To broaden the research areas beyond internal combustion engines, the Combustion Division has invested in and is currently building a hybrid test bed for experimental research on powertrains for passenger car sized vehicles. The test bed can be used for tests of a complete two wheel drive hybrid vehicle, and for tests of the components which are included in hybrids (e.g. internal combustion engines, electrical motors, exhaust systems, gear boxes, batteries etc.).
The test bed is not limited to one type of hybrid but has been designed to enable studies of arbitrary types, such as parallel, serial, range extender, and purely electrical vehicles.
The main components of the test bed include two wheel-dynamometers with inverter cabinets which accurately measure the torque and speed of the wheels. They are mounted on a 45,000 kg steel frame which hangs on sophisticated computer controlled air cushions. This removes disturbances from vibrating components on measurement data. A battery simulator is used to replace the hybrid battery under tests; it can be programmed with various simulations of aging, charging, discharging behavior and so forth. This means that the state of charge and the battery behavior can be exactly reproduced for each test. There are conditioning systems for controlling fluids in the internal combustion engine (eg. oil and cooling water) and an accurate measurement system for fuel consumption. The test bed is controlled from a master computer running a real-time operating system and this computer communicates with all other measurement systems. A FTIR is used for measurement of exhaust components, and there are data acquisition systems for both slow and fast data for eg. temperatures and cylinder pressures.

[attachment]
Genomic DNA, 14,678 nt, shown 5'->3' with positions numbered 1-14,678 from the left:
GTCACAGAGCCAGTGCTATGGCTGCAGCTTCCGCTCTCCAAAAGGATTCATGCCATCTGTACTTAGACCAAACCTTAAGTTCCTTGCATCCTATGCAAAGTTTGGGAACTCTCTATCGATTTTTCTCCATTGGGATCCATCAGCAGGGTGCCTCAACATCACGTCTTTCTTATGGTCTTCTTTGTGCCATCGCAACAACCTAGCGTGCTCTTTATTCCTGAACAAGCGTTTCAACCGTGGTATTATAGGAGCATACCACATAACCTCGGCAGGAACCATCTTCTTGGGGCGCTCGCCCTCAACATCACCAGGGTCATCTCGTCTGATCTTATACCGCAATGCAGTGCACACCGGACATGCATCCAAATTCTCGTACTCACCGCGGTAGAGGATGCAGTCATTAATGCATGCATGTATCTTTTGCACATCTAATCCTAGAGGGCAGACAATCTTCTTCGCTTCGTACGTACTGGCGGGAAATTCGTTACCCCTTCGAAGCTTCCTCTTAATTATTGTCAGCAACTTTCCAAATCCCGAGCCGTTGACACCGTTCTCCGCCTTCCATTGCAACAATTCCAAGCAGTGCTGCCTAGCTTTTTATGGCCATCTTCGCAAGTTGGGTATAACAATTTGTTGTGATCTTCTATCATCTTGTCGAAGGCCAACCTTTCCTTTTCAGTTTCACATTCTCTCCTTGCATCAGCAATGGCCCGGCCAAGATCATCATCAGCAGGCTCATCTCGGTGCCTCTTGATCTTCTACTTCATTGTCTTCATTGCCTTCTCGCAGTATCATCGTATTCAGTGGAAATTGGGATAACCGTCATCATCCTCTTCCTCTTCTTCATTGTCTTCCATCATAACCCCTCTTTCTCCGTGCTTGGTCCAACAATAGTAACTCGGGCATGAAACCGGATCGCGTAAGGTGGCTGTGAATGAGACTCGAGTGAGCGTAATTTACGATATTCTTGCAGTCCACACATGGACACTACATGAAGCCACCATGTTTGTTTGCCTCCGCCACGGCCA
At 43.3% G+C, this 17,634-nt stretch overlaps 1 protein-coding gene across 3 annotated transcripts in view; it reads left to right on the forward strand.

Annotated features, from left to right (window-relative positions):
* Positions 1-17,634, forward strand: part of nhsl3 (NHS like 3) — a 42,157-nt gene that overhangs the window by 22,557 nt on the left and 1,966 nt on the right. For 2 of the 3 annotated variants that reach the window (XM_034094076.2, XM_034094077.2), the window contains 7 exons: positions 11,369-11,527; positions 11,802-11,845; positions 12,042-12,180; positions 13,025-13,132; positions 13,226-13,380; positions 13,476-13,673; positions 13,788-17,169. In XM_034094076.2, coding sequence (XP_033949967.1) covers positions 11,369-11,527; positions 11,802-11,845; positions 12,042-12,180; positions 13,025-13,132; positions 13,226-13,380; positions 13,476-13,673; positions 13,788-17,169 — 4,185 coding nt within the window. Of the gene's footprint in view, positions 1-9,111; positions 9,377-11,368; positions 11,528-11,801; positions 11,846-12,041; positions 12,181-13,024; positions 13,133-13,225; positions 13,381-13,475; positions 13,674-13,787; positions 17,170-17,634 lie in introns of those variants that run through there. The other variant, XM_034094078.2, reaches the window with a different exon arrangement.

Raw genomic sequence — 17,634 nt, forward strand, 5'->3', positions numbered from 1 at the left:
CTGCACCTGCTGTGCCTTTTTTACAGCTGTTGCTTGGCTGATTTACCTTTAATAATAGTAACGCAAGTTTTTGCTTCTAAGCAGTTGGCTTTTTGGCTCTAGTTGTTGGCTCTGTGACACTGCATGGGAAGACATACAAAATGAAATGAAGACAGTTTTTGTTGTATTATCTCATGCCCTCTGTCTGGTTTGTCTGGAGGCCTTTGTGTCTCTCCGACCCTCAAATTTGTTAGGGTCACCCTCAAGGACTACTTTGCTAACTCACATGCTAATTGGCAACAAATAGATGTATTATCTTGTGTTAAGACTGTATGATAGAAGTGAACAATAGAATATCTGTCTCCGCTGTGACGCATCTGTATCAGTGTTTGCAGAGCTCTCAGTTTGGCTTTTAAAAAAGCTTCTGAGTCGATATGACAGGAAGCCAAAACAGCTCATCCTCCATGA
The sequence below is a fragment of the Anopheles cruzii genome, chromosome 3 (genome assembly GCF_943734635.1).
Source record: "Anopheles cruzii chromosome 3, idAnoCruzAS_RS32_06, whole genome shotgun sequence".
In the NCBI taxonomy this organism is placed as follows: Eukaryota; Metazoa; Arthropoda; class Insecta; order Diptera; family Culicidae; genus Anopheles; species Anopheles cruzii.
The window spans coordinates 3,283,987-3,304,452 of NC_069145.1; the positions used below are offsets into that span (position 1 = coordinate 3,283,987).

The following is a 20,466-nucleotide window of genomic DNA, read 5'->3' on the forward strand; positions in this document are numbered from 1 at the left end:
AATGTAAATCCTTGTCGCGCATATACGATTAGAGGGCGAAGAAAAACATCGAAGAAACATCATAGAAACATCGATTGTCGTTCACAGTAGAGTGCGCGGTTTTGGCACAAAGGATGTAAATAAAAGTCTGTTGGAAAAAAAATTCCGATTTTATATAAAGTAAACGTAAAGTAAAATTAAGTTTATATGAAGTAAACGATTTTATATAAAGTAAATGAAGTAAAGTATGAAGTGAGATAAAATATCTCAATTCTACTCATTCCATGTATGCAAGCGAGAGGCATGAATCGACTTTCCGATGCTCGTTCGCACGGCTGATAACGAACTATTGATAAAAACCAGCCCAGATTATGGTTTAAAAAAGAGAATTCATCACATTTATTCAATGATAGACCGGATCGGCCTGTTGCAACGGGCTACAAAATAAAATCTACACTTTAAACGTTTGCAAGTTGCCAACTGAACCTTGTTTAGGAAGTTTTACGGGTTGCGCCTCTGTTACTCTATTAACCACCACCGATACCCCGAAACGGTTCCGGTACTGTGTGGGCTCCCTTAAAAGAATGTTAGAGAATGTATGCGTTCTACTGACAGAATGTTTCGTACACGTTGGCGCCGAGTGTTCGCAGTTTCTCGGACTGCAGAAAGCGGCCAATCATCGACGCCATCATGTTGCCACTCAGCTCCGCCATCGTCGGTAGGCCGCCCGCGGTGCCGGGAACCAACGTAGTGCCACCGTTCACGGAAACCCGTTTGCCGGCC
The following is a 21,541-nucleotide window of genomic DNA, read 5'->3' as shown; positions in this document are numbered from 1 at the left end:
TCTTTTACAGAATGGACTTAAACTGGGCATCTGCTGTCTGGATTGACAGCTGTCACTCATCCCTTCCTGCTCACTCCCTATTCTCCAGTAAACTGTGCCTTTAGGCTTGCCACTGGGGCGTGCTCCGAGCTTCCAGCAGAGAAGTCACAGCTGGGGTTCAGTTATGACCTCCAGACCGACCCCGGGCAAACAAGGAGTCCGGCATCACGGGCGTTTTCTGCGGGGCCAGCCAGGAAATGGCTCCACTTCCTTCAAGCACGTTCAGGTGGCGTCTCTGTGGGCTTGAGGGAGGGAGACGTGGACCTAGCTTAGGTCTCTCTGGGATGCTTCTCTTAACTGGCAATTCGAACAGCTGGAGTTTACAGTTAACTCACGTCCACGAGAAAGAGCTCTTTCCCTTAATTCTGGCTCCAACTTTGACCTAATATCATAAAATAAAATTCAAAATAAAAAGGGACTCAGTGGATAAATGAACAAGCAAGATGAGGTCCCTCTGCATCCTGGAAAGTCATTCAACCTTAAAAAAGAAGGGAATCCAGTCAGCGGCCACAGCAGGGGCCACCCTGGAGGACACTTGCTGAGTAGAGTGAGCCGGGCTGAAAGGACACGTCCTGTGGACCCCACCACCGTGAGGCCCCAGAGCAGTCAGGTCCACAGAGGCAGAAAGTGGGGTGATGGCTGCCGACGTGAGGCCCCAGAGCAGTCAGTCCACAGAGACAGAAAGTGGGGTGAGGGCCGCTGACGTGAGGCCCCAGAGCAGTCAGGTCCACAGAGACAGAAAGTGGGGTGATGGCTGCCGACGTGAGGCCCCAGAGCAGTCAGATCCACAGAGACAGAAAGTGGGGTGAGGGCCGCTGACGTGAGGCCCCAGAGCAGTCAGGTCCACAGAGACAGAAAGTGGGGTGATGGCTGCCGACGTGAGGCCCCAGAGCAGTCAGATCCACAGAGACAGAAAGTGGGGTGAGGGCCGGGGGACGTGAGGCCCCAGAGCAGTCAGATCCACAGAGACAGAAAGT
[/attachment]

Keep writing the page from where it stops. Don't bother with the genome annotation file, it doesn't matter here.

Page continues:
If a vehicle is used, it can be operated completely unmanned using computer controlled shifting and clutching robots in combination with software that models driver behavior, and thus tests can be precisely repeated. It is possible to program and test pre-defined driving cycles NEDC, FTP75 etc., or other arbitrary driving routes to study the influence on CO2 and emissions. This significantly broadens the system view, well beyond testing of internal combustion engines using engine test beds. The driving cycles can also be run without the vehicle. In such cases, only the hybrid powertrain connected to the dynamometers. This provides the possibility to test various hybrid configurations without the need to have the powertrain mounted in a vehicle. In such cases the vehicle and its inertia are modeled.
This test bed can be applied to a wide variety of interesting research areas including control strategies, vehicle emissions during transients, assessing various hybrid configurations, battery charge strategies, assessing alternative energy recovery systems and so forth.
This investment will broaden the system view by linking areas of strength within Chalmers (internal combustion engines, electrical motors, control, aftertreatment systems etc.).The new test bed is planned to be finished and put into operation in Q2, 2013.